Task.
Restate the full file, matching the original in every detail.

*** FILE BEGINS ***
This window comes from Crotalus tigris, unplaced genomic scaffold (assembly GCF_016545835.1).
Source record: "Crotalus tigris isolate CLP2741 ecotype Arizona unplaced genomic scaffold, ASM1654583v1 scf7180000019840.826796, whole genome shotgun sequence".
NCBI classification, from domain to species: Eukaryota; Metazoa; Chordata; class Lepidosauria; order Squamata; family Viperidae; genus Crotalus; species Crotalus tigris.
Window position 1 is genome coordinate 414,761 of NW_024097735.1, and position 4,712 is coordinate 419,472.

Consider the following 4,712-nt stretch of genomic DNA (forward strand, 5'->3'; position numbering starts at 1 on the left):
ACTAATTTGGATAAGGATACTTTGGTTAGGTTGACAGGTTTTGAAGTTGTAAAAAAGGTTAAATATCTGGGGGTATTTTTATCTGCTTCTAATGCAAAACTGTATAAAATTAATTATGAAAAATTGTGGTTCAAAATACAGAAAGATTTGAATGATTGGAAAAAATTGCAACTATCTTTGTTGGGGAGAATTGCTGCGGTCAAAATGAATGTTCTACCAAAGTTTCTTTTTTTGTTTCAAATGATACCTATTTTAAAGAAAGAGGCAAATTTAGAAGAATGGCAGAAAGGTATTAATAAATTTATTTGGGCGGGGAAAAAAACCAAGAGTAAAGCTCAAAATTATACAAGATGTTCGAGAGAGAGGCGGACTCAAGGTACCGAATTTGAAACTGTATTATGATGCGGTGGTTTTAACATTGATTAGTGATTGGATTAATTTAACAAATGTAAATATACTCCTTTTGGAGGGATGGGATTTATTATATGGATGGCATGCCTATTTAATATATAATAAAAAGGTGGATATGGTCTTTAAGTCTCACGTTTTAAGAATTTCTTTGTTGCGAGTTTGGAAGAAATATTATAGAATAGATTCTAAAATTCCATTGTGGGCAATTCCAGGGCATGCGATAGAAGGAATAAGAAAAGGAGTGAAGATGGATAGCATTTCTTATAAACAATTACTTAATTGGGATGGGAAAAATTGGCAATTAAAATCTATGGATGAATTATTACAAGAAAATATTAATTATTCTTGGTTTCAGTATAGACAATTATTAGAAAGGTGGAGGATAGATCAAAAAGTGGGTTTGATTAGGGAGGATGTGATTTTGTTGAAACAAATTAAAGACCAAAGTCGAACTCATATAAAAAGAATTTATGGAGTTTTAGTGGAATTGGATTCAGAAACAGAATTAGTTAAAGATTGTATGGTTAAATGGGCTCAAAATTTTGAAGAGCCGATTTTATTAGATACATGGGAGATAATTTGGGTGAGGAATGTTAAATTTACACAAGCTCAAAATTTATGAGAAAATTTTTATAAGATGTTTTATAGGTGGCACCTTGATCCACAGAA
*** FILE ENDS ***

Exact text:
This window comes from Crotalus tigris, unplaced genomic scaffold (assembly GCF_016545835.1).
Source record: "Crotalus tigris isolate CLP2741 ecotype Arizona unplaced genomic scaffold, ASM1654583v1 scf7180000019840.826796, whole genome shotgun sequence".
NCBI classification, from domain to species: Eukaryota; Metazoa; Chordata; class Lepidosauria; order Squamata; family Viperidae; genus Crotalus; species Crotalus tigris.
Window position 1 is genome coordinate 414,761 of NW_024097735.1, and position 4,712 is coordinate 419,472.

Consider the following 4,712-nt stretch of genomic DNA (forward strand, 5'->3'; position numbering starts at 1 on the left):
ACTAATTTGGATAAGGATACTTTGGTTAGGTTGACAGGTTTTGAAGTTGTAAAAAAGGTTAAATATCTGGGGGTATTTTTATCTGCTTCTAATGCAAAACTGTATAAAATTAATTATGAAAAATTGTGGTTCAAAATACAGAAAGATTTGAATGATTGGAAAAAATTGCAACTATCTTTGTTGGGGAGAATTGCTGCGGTCAAAATGAATGTTCTACCAAAGTTTCTTTTTTTGTTTCAAATGATACCTATTTTAAAGAAAGAGGCAAATTTAGAAGAATGGCAGAAAGGTATTAATAAATTTATTTGGGCGGGGAAAAAAACCAAGAGTAAAGCTCAAAATTATACAAGATGTTCGAGAGAGAGGCGGACTCAAGGTACCGAATTTGAAACTGTATTATGATGCGGTGGTTTTAACATTGATTAGTGATTGGATTAATTTAACAAATGTAAATATACTCCTTTTGGAGGGATGGGATTTATTATATGGATGGCATGCCTATTTAATATATAATAAAAAGGTGGATATGGTCTTTAAGTCTCACGTTTTAAGAATTTCTTTGTTGCGAGTTTGGAAGAAATATTATAGAATAGATTCTAAAATTCCATTGTGGGCAATTCCAGGGCATGCGATAGAAGGAATAAGAAAAGGAGTGAAGATGGATAGCATTTCTTATAAACAATTACTTAATTGGGATGGGAAAAATTGGCAATTAAAATCTATGGATGAATTATTACAAGAAAATATTAATTATTCTTGGTTTCAGTATAGACAATTATTAGAAAGGTGGAGGATAGATCAAAAAGTGGGTTTGATTAGGGAGGATGTGATTTTGTTGAAACAAATTAAAGACCAAAGTCGAACTCATATAAAAAGAATTTATGGAGTTTTAGTGGAATTGGATTCAGAAACAGAATTAGTTAAAGATTGTATGGTTAAATGGGCTCAAAATTTTGAAGAGCCGATTTTATTAGATACATGGGAGATAATTTGGGTGAGGAATGTTAAATTTACACAAGCTCAAAATTTATGAGAAAATTTTTATAAGATGTTTTATAGGTGGCACCTTGATCCACAGAA